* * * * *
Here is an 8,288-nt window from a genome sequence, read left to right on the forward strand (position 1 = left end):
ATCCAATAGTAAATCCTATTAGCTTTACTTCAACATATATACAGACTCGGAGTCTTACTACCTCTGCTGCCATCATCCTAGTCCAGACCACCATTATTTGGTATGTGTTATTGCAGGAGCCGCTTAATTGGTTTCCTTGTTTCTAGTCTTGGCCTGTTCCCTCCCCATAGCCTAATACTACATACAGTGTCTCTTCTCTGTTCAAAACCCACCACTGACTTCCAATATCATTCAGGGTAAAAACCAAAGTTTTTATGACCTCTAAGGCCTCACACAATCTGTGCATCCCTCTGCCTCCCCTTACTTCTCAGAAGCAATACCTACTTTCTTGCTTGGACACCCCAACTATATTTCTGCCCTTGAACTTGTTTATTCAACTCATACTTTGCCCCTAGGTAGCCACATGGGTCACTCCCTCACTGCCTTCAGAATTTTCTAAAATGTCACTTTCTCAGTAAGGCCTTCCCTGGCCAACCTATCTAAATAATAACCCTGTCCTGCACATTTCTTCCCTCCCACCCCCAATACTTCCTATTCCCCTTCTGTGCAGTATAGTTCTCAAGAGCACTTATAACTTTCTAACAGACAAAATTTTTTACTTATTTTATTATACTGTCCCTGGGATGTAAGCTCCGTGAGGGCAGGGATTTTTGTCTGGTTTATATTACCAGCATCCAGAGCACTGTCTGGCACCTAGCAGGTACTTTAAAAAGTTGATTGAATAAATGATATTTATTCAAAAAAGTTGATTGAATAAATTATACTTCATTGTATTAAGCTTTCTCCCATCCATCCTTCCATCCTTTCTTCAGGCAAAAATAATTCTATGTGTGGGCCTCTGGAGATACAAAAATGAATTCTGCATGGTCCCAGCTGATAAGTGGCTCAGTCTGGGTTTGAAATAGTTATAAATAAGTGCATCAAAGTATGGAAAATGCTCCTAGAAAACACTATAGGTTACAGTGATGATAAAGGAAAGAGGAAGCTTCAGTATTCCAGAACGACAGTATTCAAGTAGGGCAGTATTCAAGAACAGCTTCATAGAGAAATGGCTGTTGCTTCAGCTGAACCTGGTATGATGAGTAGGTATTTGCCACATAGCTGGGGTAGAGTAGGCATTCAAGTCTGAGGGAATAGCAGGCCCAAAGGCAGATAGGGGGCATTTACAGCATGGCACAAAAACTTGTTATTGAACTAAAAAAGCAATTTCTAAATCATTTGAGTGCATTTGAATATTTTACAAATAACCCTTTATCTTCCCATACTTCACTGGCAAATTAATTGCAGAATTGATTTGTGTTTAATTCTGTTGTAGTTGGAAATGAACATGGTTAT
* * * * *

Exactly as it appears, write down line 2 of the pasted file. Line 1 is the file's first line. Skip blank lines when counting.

ATCCAATAGTAAATCCTATTAGCTTTACTTCAACATATATACAGACTCGGAGTCTTACTACCTCTGCTGCCATCATCCTAGTCCAGACCACCATTATTTGGTATGTGTTATTGCAGGAGCCGCTTAATTGGTTTCCTTGTTTCTAGTCTTGGCCTGTTCCCTCCCCATAGCCTAATACTACATACAGTGTCTCTTCTCTGTTCAAAACCCACCACTGACTTCCAATATCATTCAGGGTAAAAACCAAAGTTTTTATGACCTCTAAGGCCTCACACAATCTGTGCATCCCTCTGCCTCCCCTTACTTCTCAGAAGCAATACCTACTTTCTTGCTTGGACACCCCAACTATATTTCTGCCCTTGAACTTGTTTATTCAACTCATACTTTGCCCCTAGGTAGCCACATGGGTCACTCCCTCACTGCCTTCAGAATTTTCTAAAATGTCACTTTCTCAGTAAGGCCTTCCCTGGCCAACCTATCTAAATAATAACCCTGTCCTGCACATTTCTTCCCTCCCACCCCCAATACTTCCTATTCCCCTTCTGTGCAGTATAGTTCTCAAGAGCACTTATAACTTTCTAACAGACAAAATTTTTTACTTATTTTATTATACTGTCCCTGGGATGTAAGCTCCGTGAGGGCAGGGATTTTTGTCTGGTTTATATTACCAGCATCCAGAGCACTGTCTGGCACCTAGCAGGTACTTTAAAAAGTTGATTGAATAAATGATATTTATTCAAAAAAGTTGATTGAATAAATTATACTTCATTGTATTAAGCTTTCTCCCATCCATCCTTCCATCCTTTCTTCAGGCAAAAATAATTCTATGTGTGGGCCTCTGGAGATACAAAAATGAATTCTGCATGGTCCCAGCTGATAAGTGGCTCAGTCTGGGTTTGAAATAGTTATAAATAAGTGCATCAAAGTATGGAAAATGCTCCTAGAAAACACTATAGGTTACAGTGATGATAAAGGAAAGAGGAAGCTTCAGTATTCCAGAACGACAGTATTCAAGTAGGGCAGTATTCAAGAACAGCTTCATAGAGAAATGGCTGTTGCTTCAGCTGAACCTGGTATGATGAGTAGGTATTTGCCACATAGCTGGGGTAGAGTAGGCATTCAAGTCTGAGGGAATAGCAGGCCCAAAGGCAGATAGGGGGCATTTACAGCATGGCACAAAAACTTGTTATTGAACTAAAAAAGCAATTTCTAAATCATTTGAGTGCATTTGAATATTTTACAAATAACCCTTTATCTTCCCATACTTCACTGGCAAATTAATTGCAGAATTGATTTGTGTTTAATTCTGTTGTAGTTGGAAATGAACATGGTTAT